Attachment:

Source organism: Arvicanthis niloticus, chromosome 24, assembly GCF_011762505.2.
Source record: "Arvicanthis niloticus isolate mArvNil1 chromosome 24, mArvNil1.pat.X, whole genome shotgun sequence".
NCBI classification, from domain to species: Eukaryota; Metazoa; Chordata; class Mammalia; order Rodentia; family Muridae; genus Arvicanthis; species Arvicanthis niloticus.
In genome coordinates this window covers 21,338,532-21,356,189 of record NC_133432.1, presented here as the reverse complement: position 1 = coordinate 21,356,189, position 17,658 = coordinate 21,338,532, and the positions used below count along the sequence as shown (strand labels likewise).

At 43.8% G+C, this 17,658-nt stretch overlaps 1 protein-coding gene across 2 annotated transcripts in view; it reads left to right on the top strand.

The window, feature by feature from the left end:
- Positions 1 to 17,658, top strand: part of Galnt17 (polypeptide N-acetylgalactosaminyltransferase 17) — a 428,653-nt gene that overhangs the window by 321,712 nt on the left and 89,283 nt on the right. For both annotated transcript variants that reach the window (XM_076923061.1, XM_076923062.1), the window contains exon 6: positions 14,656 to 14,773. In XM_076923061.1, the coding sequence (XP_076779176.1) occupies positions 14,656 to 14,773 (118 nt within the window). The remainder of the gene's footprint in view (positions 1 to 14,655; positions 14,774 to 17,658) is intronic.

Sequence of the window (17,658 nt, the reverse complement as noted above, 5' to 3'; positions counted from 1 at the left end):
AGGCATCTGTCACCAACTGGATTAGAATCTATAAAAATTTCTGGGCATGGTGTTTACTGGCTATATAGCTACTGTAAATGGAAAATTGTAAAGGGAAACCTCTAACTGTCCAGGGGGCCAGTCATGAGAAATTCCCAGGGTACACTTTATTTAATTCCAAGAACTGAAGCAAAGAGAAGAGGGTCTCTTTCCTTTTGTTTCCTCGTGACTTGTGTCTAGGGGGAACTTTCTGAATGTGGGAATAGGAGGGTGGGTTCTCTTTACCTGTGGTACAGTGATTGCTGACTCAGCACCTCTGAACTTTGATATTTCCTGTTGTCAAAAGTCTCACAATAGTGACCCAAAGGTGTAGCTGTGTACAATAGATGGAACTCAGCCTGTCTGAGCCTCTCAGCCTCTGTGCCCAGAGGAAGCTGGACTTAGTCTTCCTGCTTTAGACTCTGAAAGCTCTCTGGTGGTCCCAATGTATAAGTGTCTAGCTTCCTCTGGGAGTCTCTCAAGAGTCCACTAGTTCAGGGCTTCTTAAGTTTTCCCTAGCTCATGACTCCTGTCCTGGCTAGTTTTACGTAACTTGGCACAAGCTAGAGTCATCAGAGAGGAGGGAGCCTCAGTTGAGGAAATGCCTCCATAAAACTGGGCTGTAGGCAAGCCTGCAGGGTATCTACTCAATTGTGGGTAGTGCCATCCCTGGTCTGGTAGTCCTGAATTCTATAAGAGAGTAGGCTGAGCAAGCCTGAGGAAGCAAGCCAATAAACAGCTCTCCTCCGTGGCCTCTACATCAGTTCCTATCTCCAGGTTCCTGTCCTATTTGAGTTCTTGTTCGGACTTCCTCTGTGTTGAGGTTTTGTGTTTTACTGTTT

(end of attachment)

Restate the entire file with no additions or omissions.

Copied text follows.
Source organism: Arvicanthis niloticus, chromosome 24, assembly GCF_011762505.2.
Source record: "Arvicanthis niloticus isolate mArvNil1 chromosome 24, mArvNil1.pat.X, whole genome shotgun sequence".
NCBI classification, from domain to species: Eukaryota; Metazoa; Chordata; class Mammalia; order Rodentia; family Muridae; genus Arvicanthis; species Arvicanthis niloticus.
In genome coordinates this window covers 21,338,532-21,356,189 of record NC_133432.1, presented here as the reverse complement: position 1 = coordinate 21,356,189, position 17,658 = coordinate 21,338,532, and the positions used below count along the sequence as shown (strand labels likewise).

At 43.8% G+C, this 17,658-nt stretch overlaps 1 protein-coding gene across 2 annotated transcripts in view; it reads left to right on the top strand.

The window, feature by feature from the left end:
- Positions 1 to 17,658, top strand: part of Galnt17 (polypeptide N-acetylgalactosaminyltransferase 17) — a 428,653-nt gene that overhangs the window by 321,712 nt on the left and 89,283 nt on the right. For both annotated transcript variants that reach the window (XM_076923061.1, XM_076923062.1), the window contains exon 6: positions 14,656 to 14,773. In XM_076923061.1, the coding sequence (XP_076779176.1) occupies positions 14,656 to 14,773 (118 nt within the window). The remainder of the gene's footprint in view (positions 1 to 14,655; positions 14,774 to 17,658) is intronic.

Sequence of the window (17,658 nt, the reverse complement as noted above, 5' to 3'; positions counted from 1 at the left end):
AGGCATCTGTCACCAACTGGATTAGAATCTATAAAAATTTCTGGGCATGGTGTTTACTGGCTATATAGCTACTGTAAATGGAAAATTGTAAAGGGAAACCTCTAACTGTCCAGGGGGCCAGTCATGAGAAATTCCCAGGGTACACTTTATTTAATTCCAAGAACTGAAGCAAAGAGAAGAGGGTCTCTTTCCTTTTGTTTCCTCGTGACTTGTGTCTAGGGGGAACTTTCTGAATGTGGGAATAGGAGGGTGGGTTCTCTTTACCTGTGGTACAGTGATTGCTGACTCAGCACCTCTGAACTTTGATATTTCCTGTTGTCAAAAGTCTCACAATAGTGACCCAAAGGTGTAGCTGTGTACAATAGATGGAACTCAGCCTGTCTGAGCCTCTCAGCCTCTGTGCCCAGAGGAAGCTGGACTTAGTCTTCCTGCTTTAGACTCTGAAAGCTCTCTGGTGGTCCCAATGTATAAGTGTCTAGCTTCCTCTGGGAGTCTCTCAAGAGTCCACTAGTTCAGGGCTTCTTAAGTTTTCCCTAGCTCATGACTCCTGTCCTGGCTAGTTTTACGTAACTTGGCACAAGCTAGAGTCATCAGAGAGGAGGGAGCCTCAGTTGAGGAAATGCCTCCATAAAACTGGGCTGTAGGCAAGCCTGCAGGGTATCTACTCAATTGTGGGTAGTGCCATCCCTGGTCTGGTAGTCCTGAATTCTATAAGAGAGTAGGCTGAGCAAGCCTGAGGAAGCAAGCCAATAAACAGCTCTCCTCCGTGGCCTCTACATCAGTTCCTATCTCCAGGTTCCTGTCCTATTTGAGTTCTTGTTCGGACTTCCTCTGTGTTGAGGTTTTGTGTTTTACTGTTT